(8) The Implementation Modalities and Global Implementation Matrix and Appendices (Annexure II) was signed in Naivasha, Kenya on 31 December 2004 wherein the implementation modalities of all the protocols were outlined, explained and ascertained according to the letter and spirit of the CPA. The Implementation Modalities and Global Implementation Matrix and Appendices were to act as the “appropriate mechanisms for resolving any discrepancies that may arise during the implementation process.”
The CPA was jointly signed by Ali Osman Taha, first vice president of the Republic of the Sudan, on behalf of the government of the Republic of the Sudan, and Dr. John Garang de Mabior, chairman of the Sudan People’s Liberation Movement/Army, on behalf of the Sudan People’s Liberation Movement/Army. The Peace Accord was witnessed by the following people: President Mwai Kibaki of Kenya, President Yoweri Museveni of Uganda, Foreign Affairs Minister Ahmed Aboul of Egypt, Senator deputy FM Afredo Mantica of Italy, Special Envoy Fred Racke of the Royal Kingdom of Netherland, Minister Hilde Johnson of Royal Norwegian Government, Hilary Benn of the UK and Northern Ireland, Secretary of State Colin Powel of the USA, Chairman Alpha Oumar Konare of the AU, Charles Goerens of the EU, Secretary General Amre Moussa of the Arab League and Jan Pronk of the United Nations.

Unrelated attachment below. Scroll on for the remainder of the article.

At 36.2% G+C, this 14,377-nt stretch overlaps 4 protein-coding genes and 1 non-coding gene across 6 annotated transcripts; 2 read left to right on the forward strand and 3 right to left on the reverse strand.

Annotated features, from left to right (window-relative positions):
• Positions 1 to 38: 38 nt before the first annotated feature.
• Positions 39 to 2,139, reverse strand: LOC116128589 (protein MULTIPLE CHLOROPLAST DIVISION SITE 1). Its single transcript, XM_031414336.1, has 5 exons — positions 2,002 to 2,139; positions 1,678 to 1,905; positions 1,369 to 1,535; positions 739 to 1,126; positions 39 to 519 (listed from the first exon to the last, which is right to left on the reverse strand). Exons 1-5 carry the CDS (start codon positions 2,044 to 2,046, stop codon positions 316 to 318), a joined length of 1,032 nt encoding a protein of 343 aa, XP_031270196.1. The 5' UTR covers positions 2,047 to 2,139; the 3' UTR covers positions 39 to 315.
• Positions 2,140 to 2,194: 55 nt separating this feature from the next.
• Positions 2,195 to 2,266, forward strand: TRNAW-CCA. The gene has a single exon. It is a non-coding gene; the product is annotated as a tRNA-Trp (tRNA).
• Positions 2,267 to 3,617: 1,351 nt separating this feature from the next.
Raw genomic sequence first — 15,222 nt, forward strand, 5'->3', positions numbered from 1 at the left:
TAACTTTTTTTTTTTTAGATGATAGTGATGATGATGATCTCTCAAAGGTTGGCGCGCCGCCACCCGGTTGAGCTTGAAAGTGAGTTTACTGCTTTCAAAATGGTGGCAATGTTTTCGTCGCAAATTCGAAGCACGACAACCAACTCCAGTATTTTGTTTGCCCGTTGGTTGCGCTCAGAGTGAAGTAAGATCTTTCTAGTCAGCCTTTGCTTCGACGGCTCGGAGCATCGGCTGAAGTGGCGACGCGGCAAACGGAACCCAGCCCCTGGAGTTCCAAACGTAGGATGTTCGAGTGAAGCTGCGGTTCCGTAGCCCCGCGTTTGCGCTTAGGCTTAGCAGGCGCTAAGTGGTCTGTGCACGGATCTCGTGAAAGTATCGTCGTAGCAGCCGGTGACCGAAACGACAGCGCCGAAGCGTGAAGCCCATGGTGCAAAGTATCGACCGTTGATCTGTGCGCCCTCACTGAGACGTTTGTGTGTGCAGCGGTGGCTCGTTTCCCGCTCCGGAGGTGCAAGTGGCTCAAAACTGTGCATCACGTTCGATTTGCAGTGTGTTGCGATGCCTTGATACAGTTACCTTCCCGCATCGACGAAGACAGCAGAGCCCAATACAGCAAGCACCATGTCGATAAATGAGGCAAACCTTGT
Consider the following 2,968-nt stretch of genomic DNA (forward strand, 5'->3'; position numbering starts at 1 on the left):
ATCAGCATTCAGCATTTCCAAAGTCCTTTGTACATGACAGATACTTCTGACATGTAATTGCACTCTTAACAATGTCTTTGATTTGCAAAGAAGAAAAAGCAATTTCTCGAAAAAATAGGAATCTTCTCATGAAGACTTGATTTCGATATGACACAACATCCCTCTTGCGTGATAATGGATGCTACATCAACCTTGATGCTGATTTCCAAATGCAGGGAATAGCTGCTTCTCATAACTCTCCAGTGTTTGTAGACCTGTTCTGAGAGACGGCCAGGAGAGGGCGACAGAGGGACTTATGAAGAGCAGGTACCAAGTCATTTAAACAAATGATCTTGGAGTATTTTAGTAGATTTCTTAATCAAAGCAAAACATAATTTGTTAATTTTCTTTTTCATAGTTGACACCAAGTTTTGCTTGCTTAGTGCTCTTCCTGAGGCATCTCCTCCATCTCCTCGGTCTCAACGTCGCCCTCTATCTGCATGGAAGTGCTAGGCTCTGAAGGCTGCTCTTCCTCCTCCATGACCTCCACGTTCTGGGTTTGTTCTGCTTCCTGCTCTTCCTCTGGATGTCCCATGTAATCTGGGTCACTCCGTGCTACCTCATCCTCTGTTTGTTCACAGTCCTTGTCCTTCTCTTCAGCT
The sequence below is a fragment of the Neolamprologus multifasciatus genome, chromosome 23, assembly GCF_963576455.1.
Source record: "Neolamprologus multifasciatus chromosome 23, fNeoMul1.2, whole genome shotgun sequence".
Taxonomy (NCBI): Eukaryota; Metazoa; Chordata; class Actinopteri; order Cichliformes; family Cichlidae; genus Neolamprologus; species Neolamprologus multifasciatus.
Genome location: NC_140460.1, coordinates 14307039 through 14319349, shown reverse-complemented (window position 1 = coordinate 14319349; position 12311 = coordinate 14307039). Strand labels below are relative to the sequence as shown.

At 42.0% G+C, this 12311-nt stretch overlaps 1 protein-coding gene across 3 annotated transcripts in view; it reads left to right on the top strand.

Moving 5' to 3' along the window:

Is CPA fully implemented? Is it a success story? By and large, the CPA is way better than all the previous South Sudanese Accords signed or promised. Although the promised referendum on Abyei Area and Popular Consultations among the people of Southern Kordorfan/Nuba Mountain and Blue Nile States are yet to be materialized, the CPA dividends and successes are undeniable. Of all the numerous successes of the CPA, unlike the Addis Ababa Agreement, the successful conduct of the South Sudan’s referendum on self-determination and the proclamation of South Sudan’s independence are special, historic events unprecedented in the long painful history of South Sudan.
Of course, there were, and still are, serious challenges in the implementation of the CPA, not least the untimely death of Dr. John Garang, the political wrangling over the distribution of the ministerial posts in the GoNU, the acrimonious relationship between the SPLM/A and the NCP that once led to a temporary withdrawal of the SPLM/A from the national government, the suspicion over the census results and the heightened political anxiety towards the conduct of South Sudan plebiscite amid rebellions from war-lords probably back by the north. But in the end, we all know how it ended: freedom. While it may now emerge as if we had arrived home with an empty pot of water from the well, the fact of the matter is that we owned it and we can take it back to the well to collect more water or just remold and shape it to produce a better one.